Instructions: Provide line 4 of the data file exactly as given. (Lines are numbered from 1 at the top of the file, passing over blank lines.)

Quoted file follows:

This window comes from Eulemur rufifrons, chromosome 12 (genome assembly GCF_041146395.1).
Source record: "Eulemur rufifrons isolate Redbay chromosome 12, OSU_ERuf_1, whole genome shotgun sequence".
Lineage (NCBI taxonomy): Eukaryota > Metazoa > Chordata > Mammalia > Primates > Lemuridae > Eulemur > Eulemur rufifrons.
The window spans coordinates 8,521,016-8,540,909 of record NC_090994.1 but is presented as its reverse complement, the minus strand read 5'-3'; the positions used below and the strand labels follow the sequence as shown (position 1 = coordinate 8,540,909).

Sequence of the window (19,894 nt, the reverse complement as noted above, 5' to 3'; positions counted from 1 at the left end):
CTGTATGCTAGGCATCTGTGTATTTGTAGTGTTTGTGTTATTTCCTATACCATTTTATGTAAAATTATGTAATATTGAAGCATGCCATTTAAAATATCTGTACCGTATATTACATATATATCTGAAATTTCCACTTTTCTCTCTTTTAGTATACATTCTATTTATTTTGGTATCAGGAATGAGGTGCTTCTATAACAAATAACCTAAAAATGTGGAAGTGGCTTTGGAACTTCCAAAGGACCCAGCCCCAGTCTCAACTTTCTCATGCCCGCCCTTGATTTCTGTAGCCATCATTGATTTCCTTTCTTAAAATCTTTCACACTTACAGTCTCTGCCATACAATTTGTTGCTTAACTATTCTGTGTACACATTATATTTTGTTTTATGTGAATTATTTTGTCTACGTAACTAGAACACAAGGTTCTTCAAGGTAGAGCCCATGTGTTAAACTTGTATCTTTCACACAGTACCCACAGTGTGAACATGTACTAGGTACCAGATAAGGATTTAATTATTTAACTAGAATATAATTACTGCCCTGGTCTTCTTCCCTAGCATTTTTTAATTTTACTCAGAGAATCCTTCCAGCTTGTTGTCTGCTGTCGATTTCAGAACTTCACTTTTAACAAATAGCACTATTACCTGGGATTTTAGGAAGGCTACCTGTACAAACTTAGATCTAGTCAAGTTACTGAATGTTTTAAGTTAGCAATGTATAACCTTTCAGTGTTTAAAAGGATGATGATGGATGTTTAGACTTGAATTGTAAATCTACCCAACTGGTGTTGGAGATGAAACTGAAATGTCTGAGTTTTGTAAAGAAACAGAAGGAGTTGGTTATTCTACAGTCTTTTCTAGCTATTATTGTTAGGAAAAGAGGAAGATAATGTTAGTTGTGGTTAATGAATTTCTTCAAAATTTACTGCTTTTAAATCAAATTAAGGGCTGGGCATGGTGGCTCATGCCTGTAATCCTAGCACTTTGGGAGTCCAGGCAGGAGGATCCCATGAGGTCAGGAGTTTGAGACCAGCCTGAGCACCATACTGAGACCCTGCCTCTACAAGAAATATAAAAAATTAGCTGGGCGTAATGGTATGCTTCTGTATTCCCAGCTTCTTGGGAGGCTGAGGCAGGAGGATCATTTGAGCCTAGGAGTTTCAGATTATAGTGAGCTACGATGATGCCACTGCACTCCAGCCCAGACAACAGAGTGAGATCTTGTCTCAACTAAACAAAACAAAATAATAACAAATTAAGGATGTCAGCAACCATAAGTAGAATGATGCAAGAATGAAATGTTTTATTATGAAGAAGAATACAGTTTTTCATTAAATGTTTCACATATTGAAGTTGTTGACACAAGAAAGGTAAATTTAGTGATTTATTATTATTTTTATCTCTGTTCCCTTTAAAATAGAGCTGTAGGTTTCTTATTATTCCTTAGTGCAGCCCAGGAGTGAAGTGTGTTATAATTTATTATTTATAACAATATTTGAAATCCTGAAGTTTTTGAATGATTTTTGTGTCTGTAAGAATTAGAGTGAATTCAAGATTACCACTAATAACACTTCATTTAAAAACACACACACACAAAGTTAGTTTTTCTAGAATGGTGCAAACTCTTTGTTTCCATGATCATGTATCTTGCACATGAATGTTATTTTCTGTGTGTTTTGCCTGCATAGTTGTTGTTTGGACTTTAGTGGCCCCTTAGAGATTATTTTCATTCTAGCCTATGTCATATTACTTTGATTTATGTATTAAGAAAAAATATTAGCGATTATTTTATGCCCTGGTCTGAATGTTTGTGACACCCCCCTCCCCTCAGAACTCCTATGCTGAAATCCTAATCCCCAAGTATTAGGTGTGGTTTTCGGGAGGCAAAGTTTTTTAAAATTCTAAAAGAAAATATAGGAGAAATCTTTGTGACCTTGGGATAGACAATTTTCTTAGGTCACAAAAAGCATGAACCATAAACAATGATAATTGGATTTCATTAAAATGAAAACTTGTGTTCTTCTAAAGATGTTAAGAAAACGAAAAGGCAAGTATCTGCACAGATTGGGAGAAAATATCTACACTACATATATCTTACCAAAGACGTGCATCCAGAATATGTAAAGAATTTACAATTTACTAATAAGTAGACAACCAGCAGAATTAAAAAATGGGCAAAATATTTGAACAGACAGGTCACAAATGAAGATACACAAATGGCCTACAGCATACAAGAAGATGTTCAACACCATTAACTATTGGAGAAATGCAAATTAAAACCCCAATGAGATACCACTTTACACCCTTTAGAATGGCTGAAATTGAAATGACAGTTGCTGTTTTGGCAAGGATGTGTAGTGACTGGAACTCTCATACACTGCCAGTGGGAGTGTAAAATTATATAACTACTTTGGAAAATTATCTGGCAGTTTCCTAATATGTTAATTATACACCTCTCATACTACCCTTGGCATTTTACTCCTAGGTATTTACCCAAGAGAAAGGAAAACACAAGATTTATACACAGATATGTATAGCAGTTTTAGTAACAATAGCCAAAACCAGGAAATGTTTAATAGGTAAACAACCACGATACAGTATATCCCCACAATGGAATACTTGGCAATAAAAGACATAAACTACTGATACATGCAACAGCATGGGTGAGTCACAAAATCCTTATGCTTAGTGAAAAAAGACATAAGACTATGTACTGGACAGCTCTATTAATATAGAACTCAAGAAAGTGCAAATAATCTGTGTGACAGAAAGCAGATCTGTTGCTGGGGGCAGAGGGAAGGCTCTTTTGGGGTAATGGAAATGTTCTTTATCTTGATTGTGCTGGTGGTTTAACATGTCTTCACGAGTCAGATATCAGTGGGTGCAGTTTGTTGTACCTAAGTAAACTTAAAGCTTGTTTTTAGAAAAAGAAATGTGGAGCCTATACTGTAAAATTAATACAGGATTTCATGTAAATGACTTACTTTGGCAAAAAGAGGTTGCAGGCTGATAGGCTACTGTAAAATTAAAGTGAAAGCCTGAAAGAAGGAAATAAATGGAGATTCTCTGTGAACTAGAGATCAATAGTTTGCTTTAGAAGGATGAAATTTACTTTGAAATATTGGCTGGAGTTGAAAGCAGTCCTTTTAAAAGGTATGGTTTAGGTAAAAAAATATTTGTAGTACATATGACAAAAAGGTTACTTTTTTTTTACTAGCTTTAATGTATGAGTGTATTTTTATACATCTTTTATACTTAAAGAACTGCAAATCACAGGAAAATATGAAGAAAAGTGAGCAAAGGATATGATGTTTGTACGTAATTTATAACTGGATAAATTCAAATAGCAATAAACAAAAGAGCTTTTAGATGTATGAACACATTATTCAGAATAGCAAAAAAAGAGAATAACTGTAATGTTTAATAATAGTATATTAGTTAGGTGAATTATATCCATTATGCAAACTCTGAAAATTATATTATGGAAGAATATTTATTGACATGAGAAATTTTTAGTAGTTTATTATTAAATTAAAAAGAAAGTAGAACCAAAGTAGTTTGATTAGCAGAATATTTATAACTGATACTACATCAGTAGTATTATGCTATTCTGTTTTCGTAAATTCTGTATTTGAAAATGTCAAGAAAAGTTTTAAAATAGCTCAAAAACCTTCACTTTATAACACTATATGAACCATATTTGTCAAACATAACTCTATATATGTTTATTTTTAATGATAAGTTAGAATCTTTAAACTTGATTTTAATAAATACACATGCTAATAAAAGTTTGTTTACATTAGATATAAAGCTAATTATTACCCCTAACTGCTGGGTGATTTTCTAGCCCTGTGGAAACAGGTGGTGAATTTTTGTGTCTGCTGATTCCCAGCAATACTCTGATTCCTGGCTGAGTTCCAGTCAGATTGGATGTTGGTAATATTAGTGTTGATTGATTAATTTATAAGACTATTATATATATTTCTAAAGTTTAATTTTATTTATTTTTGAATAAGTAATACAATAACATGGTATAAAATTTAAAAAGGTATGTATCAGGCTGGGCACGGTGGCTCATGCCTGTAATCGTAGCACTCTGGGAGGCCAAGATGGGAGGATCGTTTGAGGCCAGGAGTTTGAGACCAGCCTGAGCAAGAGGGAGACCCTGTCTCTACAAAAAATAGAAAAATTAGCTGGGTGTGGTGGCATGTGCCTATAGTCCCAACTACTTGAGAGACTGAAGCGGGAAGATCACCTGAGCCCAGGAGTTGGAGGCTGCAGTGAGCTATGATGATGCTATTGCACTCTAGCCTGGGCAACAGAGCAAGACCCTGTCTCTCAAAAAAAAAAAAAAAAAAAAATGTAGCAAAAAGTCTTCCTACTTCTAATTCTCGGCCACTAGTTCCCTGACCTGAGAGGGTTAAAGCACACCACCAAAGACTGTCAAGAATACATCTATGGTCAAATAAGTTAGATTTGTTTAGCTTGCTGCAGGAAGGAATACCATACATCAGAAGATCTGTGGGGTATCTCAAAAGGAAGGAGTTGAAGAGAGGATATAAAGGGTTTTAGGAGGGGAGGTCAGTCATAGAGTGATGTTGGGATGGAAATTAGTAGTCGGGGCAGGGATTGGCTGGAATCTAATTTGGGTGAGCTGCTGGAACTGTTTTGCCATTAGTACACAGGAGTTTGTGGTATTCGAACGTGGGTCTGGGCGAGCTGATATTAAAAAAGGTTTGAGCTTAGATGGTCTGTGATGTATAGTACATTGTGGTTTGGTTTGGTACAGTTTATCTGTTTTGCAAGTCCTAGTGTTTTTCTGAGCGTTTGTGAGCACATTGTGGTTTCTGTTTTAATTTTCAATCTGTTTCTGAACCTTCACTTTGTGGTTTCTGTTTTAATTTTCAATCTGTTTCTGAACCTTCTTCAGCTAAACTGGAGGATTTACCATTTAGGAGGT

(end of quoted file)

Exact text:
The window spans coordinates 8,521,016-8,540,909 of record NC_090994.1 but is presented as its reverse complement, the minus strand read 5'-3'; the positions used below and the strand labels follow the sequence as shown (position 1 = coordinate 8,540,909).